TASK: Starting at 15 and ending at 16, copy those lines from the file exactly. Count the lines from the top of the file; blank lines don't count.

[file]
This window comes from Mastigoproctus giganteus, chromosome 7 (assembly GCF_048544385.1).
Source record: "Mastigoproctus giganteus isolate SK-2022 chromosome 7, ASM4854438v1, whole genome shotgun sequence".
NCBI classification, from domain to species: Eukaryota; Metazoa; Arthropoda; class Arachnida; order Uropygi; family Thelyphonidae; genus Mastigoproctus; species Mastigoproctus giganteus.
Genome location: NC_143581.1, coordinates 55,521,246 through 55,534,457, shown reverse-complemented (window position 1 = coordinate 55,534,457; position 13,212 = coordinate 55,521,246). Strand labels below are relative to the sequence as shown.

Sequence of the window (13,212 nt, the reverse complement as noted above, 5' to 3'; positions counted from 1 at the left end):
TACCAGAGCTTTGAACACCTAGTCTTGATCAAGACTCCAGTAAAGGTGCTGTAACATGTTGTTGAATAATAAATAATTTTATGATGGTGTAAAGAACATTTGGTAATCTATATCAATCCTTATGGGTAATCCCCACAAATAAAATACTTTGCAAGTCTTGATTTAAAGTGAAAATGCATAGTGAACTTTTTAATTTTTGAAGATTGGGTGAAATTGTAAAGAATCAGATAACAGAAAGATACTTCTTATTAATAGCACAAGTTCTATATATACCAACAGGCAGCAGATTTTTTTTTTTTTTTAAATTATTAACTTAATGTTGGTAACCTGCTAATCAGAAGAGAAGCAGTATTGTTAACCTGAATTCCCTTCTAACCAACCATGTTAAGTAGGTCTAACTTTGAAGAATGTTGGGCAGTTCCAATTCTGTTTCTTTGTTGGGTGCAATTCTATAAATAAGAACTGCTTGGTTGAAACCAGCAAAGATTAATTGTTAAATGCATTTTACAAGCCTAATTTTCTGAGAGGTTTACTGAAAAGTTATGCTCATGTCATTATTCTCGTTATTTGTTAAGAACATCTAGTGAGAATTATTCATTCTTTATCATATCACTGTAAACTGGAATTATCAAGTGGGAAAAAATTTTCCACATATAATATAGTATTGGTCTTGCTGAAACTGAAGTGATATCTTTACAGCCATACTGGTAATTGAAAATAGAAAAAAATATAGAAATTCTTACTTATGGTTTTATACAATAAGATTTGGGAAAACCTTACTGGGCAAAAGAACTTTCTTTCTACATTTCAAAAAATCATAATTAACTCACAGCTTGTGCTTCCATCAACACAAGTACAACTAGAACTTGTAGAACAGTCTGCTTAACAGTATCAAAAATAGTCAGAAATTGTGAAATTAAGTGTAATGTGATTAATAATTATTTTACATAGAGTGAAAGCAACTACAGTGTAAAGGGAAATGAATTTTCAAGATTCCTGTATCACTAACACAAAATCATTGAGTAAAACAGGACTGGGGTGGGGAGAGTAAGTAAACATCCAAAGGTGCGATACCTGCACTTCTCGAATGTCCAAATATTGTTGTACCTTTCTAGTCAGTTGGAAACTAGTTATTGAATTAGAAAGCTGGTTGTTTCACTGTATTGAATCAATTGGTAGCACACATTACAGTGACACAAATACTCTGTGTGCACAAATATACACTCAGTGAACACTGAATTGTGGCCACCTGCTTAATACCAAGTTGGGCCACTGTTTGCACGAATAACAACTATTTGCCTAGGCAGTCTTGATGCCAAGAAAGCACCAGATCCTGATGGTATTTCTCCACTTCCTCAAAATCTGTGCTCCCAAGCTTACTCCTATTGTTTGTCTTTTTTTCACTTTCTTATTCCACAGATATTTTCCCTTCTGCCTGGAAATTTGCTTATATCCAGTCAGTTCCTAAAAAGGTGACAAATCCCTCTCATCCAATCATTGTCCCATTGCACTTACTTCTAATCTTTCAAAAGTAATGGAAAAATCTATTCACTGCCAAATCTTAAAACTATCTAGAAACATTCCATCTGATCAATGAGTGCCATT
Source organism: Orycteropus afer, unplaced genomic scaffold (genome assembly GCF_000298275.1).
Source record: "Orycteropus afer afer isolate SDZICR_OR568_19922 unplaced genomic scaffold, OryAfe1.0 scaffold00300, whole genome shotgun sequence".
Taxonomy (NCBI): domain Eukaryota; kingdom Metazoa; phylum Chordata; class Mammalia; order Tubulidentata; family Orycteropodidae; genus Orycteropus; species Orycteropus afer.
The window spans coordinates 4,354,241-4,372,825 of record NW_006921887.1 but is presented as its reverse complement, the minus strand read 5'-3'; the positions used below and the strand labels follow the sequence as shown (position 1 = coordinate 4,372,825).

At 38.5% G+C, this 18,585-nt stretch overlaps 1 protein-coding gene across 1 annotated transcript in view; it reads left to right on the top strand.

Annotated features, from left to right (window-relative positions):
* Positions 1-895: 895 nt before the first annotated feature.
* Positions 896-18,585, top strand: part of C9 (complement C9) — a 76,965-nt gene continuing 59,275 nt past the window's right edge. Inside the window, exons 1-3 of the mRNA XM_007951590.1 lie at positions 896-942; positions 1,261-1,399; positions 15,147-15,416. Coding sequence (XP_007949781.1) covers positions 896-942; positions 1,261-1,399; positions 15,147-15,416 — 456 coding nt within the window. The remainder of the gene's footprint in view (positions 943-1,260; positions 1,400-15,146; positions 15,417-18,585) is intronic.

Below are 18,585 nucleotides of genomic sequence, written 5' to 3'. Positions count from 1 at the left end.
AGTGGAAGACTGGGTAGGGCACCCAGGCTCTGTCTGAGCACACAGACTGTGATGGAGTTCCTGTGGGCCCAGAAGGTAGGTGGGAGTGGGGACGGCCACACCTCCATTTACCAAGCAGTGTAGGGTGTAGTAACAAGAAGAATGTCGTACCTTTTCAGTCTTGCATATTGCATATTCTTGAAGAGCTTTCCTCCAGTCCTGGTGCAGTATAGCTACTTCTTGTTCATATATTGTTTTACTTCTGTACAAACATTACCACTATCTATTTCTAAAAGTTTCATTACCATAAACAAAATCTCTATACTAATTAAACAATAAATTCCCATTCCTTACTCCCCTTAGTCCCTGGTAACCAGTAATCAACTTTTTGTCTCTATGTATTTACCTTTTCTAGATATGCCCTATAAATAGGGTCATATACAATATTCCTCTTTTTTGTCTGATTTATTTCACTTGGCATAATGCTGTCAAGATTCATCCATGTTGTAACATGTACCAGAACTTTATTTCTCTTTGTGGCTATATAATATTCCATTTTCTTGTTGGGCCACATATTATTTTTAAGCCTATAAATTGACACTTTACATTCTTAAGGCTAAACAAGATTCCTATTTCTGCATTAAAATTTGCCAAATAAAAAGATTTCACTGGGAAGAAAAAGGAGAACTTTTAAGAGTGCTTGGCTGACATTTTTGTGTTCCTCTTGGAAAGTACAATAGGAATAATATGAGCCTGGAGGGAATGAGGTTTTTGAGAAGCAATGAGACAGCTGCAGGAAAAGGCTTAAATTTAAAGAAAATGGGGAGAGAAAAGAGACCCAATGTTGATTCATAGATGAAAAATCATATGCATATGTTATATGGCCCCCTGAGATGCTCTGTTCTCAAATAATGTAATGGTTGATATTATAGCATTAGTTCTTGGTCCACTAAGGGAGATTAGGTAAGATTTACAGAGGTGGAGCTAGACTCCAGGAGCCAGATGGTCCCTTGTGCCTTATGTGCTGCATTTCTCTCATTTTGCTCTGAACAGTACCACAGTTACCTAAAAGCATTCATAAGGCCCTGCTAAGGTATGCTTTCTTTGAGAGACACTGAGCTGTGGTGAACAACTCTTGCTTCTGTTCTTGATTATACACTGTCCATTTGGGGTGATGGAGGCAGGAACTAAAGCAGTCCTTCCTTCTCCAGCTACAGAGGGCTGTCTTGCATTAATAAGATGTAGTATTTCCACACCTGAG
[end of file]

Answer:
Below are 18,585 nucleotides of genomic sequence, written 5' to 3'. Positions count from 1 at the left end.
AGTGGAAGACTGGGTAGGGCACCCAGGCTCTGTCTGAGCACACAGACTGTGATGGAGTTCCTGTGGGCCCAGAAGGTAGGTGGGAGTGGGGACGGCCACACCTCCATTTACCAAGCAGTGTAGGGTGTAGTAACAAGAAGAATGTCGTACCTTTTCAGTCTTGCATATTGCATATTCTTGAAGAGCTTTCCTCCAGTCCTGGTGCAGTATAGCTACTTCTTGTTCATATATTGTTTTACTTCTGTACAAACATTACCACTATCTATTTCTAAAAGTTTCATTACCATAAACAAAATCTCTATACTAATTAAACAATAAATTCCCATTCCTTACTCCCCTTAGTCCCTGGTAACCAGTAATCAACTTTTTGTCTCTATGTATTTACCTTTTCTAGATATGCCCTATAAATAGGGTCATATACAATATTCCTCTTTTTTGTCTGATTTATTTCACTTGGCATAATGCTGTCAAGATTCATCCATGTTGTAACATGTACCAGAACTTTATTTCTCTTTGTGGCTATATAATATTCCATTTTCTTGTTGGGCCACATATTATTTTTAAGCCTATAAATTGACACTTTACATTCTTAAGGCTAAACAAGATTCCTATTTCTGCATTAAAATTTGCCAAATAAAAAGATTTCACTGGGAAGAAAAAGGAGAACTTTTAAGAGTGCTTGGCTGACATTTTTGTGTTCCTCTTGGAAAGTACAATAGGAATAATATGAGCCTGGAGGGAATGAGGTTTTTGAGAAGCAATGAGACAGCTGCAGGAAAAGGCTTAAATTTAAAGAAAATGGGGAGAGAAAAGAGACCCAATGTTGATTCATAGATGAAAAATCATATGCATATGTTATATGGCCCCCTGAGATGCTCTGTTCTCAAATAATGTAATGGTTGATATTATAGCATTAGTTCTTGGTCCACTAAGGGAGATTAGGTAAGATTTACAGAGGTGGAGCTAGACTCCAGGAGCCAGATGGTCCCTTGTGCCTTATGTGCTGCATTTCTCTCATTTTGCTCTGAACAGTACCACAGTTACCTAAAAGCATTCATAAGGCCCTGCTAAGGTATGCTTTCTTTGAGAGACACTGAGCTGTGGTGAACAACTCTTGCTTCTGTTCTTGATTATACACTGTCCATTTGGGGTGATGGAGGCAGGAACTAAAGCAGTCCTTCCTTCTCCAGCTACAGAGGGCTGTCTTGCATTAATAAGATGTAGTATTTCCACACCTGAG